For a fuller description of the artists and the artistic decisions that made this work, see the Dance Centre description of Unwrapping Culture.
Art always has the capacity to surprise. I had an experience I’ve never had when viewing countless theatre and dance shows. I had the fight to urge to jump up and start tidying up the floor, which was littered with plastic toys, tchotchkes, and confetti. Never having been accused of excessive orderliness, I was shocked by the visceral quality of this urge. Unwrapping Culture is a work about the intersection of Western consumerism with Thai culture, and if the intention was to make the viewer feel strongly, it succeeded admirably.
Although this is obviously advertised as a dance work, many other elements are incorporated as well: music, film, audience participation, narration, theatre. Although I always appreciate multi-dimensional works, I almost felt the dance part could have been emphasized a bit more.
In general, there’s a chaotic, disoriented feeling, which may be a fair representation of urban Thailand overrun by tourists. I have yet to make it to Thailand, but I have heard the dismay of recent visitors, especially in comparison to long ago visits. This piece barely touched on sexual exploitation which may be the most dismaying aspect of all.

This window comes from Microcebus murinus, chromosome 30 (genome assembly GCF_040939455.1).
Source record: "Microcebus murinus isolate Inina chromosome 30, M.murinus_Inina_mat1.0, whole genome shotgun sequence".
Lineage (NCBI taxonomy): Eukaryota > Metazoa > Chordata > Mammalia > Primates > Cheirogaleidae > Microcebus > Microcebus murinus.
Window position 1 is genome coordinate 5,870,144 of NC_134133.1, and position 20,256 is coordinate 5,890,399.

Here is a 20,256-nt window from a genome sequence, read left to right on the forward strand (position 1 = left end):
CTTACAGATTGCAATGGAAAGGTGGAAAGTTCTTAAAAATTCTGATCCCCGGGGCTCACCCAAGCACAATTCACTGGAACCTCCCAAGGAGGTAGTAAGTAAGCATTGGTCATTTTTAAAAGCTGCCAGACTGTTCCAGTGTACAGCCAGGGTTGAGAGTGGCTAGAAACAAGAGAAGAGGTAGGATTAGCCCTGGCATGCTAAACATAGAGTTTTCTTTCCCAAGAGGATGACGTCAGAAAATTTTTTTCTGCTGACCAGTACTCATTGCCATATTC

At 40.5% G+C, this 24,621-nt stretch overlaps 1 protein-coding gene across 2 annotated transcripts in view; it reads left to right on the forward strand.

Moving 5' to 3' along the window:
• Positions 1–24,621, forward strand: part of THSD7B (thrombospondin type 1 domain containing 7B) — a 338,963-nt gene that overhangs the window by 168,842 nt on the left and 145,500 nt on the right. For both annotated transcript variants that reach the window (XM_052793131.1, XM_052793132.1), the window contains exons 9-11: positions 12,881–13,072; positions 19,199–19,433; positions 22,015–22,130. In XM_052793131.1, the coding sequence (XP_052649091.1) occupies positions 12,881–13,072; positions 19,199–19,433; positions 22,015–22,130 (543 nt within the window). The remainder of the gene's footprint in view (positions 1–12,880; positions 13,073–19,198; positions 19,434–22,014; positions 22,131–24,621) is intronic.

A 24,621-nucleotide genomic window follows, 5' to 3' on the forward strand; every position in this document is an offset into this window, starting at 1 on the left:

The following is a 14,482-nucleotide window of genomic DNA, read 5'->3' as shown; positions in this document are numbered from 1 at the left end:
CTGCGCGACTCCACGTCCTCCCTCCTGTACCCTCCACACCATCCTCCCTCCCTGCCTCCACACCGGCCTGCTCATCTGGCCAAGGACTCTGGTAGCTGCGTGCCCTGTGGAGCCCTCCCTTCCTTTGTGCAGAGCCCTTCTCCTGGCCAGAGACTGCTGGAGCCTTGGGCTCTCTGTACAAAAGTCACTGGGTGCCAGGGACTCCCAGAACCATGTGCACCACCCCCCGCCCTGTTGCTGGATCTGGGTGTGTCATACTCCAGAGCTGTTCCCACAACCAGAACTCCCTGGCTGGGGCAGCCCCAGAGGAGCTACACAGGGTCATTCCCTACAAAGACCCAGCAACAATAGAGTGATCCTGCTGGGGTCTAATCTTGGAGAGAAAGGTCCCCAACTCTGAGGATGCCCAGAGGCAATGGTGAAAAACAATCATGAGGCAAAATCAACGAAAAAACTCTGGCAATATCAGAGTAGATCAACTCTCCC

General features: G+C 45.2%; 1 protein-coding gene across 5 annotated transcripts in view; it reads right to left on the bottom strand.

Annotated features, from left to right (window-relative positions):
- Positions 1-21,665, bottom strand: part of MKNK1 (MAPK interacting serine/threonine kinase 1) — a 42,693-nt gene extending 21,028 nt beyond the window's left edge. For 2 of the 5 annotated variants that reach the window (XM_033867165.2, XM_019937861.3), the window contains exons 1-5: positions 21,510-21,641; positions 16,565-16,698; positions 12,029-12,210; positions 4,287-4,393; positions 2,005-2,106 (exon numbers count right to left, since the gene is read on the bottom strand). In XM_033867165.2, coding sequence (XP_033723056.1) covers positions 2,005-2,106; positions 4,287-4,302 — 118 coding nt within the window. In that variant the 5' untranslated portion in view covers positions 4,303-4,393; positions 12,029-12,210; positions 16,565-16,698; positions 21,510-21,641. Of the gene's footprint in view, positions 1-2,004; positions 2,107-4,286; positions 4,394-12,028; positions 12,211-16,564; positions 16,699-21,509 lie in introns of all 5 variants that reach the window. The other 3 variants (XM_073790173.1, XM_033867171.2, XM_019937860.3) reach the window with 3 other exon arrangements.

The two dancers, Alvin Erasga Tolentino and Pichet Klunchun, work together smoothly. The play also includes some religious (Buddhist) aspects, which I found unsettling, as I pondered whether religious ardor is displayed for commercial purposes.
Unwrapping Culture is unsettling (and pay close attention to one of the films partway through). The artistry is undeniable, and there are some beautiful aspects, but this work cannot be summed up as beautiful. It’s a courageous exploration of ugliness, or perhaps more accurately, an exploration of beauty and ugliness mixed up together.